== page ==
Global Challenges, Global differences…?

The InterAcademy Panel on International Issues (IAP), essentially a network of science academies around the world, met in January at the Royal Society in London to discuss how best to work with governments to tackle global problems. No small task, I am sure you agree,

New Scientists magazine also took advantage of all these scientific leaders being in one place at the same time to ask the 70 members from 62 academies a few questions. The results of this survey were published last week.

The survey short and asked the members to rate their confidence in world governments to tackle climate change through research, their view of the trust and understanding of people in their respective countries regarding science and scientists, and an open question asking them to list three issues that concern them most when looking ahead to 2020, both nationally and globally.

New Scientist gave the results (which themselves were not too surprising) an interesting perspective by comparing results from richer and poorer nations. There were a few interesting results – members from higher income nations were less optimistic about the chances of science solving the problem of climate change. They also had less confidence in how much the people in their countries trust scientists. Globally, climate change was named as the greatest challenge facing the world. There were some differences; a few more scientists from poorer nations cited water supply; a few more in richer countries the fight against terrorism.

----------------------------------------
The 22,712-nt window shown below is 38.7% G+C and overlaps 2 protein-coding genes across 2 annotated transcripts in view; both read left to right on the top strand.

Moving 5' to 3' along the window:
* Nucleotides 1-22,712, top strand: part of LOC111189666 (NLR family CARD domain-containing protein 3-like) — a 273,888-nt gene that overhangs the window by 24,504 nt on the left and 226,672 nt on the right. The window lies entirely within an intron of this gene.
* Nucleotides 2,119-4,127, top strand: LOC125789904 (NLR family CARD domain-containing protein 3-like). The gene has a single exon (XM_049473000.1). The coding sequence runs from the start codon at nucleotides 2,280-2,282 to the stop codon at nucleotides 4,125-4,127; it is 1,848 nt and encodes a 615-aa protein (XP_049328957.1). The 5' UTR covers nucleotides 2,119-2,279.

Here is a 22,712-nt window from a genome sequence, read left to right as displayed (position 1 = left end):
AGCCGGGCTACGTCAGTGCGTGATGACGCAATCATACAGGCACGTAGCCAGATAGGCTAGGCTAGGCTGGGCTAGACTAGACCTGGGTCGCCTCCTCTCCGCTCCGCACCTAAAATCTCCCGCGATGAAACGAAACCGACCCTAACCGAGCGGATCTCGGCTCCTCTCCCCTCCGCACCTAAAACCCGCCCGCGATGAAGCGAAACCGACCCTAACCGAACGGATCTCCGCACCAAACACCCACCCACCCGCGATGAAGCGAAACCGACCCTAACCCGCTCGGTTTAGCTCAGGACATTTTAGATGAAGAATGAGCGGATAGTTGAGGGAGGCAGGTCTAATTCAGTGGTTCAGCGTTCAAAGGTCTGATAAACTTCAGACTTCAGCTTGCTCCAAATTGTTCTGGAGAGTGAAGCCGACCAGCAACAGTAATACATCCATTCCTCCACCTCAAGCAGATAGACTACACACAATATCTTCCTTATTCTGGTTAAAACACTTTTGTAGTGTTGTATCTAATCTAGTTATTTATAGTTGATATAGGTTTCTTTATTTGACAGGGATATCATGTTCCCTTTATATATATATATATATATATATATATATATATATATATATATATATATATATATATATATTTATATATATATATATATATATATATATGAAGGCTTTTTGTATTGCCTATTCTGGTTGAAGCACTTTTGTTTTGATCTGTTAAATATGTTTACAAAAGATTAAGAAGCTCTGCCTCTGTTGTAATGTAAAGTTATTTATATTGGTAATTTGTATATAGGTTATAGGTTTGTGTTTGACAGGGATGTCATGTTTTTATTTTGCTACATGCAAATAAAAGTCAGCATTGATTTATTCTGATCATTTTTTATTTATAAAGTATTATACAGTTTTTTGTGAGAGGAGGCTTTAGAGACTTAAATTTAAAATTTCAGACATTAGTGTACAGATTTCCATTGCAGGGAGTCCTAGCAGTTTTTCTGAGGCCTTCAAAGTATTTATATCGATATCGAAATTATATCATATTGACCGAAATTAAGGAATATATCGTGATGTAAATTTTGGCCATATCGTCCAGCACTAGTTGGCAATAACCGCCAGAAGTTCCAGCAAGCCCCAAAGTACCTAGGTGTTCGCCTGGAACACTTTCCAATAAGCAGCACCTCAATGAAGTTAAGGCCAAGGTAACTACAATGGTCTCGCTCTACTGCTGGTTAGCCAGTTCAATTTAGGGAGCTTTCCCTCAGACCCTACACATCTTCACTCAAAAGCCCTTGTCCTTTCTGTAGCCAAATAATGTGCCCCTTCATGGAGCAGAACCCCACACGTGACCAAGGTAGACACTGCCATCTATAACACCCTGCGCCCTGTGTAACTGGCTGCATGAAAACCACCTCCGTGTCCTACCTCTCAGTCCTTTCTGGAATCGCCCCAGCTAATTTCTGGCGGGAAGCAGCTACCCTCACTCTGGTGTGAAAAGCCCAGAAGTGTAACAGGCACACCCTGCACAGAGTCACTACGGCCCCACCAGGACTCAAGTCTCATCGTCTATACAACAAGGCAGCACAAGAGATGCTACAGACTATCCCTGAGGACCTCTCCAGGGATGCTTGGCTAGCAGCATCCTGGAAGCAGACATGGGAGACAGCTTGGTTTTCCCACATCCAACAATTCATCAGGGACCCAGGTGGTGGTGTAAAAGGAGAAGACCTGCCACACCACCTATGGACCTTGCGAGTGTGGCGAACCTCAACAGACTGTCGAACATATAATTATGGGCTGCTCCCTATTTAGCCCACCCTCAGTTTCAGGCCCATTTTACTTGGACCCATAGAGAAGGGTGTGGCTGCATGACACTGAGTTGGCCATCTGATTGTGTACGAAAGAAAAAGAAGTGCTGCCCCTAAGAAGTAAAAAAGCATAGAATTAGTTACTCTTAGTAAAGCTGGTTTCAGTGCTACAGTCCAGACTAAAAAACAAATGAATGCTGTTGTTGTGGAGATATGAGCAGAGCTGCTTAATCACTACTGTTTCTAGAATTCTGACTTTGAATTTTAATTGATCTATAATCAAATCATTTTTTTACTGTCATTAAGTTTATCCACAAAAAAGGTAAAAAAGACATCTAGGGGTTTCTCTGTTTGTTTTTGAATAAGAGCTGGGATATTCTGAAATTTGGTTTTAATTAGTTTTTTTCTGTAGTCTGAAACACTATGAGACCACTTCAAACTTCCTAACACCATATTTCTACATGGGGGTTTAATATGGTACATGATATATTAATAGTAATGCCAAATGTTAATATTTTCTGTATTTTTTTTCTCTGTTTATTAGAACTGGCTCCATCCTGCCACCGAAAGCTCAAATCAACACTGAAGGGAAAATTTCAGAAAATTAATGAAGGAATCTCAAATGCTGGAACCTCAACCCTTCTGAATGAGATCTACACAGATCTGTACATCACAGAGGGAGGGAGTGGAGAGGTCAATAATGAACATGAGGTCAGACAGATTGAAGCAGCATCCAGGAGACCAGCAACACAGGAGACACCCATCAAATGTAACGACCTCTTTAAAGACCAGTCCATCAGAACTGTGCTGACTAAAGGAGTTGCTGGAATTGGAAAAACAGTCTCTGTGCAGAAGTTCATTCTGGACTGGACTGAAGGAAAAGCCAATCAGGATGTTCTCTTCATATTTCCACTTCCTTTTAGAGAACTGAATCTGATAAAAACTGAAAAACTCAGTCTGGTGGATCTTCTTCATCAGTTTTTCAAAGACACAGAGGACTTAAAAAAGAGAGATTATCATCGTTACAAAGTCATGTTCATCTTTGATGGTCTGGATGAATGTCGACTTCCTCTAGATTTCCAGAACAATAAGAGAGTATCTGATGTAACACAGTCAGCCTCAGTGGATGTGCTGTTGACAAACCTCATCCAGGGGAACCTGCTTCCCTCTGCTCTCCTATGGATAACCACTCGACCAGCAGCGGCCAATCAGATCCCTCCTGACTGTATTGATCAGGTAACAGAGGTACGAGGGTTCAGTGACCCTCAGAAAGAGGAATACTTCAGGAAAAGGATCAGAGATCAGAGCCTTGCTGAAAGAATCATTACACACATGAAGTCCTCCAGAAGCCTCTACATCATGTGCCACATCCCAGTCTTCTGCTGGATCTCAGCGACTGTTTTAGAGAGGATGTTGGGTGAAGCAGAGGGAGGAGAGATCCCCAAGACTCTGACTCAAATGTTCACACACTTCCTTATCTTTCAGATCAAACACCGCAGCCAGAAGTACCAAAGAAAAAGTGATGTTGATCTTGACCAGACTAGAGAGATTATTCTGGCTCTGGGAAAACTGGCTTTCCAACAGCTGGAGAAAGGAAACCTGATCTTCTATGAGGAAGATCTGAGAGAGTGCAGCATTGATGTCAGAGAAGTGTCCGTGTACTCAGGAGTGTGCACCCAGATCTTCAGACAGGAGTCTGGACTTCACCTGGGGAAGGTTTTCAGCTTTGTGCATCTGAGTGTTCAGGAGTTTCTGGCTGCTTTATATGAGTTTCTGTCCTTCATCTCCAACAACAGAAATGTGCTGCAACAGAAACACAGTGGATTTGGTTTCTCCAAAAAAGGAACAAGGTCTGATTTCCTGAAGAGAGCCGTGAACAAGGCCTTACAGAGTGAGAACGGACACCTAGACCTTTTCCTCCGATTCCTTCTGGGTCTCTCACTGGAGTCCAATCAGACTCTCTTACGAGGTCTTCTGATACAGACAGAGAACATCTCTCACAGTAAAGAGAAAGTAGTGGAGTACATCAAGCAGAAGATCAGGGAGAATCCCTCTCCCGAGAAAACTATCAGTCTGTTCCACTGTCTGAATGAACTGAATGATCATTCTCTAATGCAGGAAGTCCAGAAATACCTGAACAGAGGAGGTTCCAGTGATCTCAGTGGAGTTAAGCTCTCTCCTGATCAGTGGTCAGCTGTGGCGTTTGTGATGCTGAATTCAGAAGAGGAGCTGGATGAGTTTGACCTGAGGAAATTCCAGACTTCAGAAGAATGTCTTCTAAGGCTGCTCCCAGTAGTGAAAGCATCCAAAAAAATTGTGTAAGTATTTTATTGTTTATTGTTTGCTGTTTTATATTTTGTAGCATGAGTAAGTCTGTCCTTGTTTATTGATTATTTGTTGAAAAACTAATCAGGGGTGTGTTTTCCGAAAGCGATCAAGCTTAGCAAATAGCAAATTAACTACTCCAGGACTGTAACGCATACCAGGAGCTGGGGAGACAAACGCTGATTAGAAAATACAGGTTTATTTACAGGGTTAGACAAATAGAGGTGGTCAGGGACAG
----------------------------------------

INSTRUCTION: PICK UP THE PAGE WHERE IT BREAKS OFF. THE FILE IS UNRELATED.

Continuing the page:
It’s difficult to draw any meaningful conclusions from this short survey and this small cross section of scientists. But it is a good way to focus on the global challenges we face, and to think about different perspectives around the world.

Martin Rees, president of the Royal Society has written an editorial on the survey, highlighting global challenges and potential priority differences. But he finsihes by saying that dialogue is the answer, writing  “…first of all we must enhance our dialogue with politicians and the wider world, and ensure that we sustain the public’s trust.”

Esther Crooks


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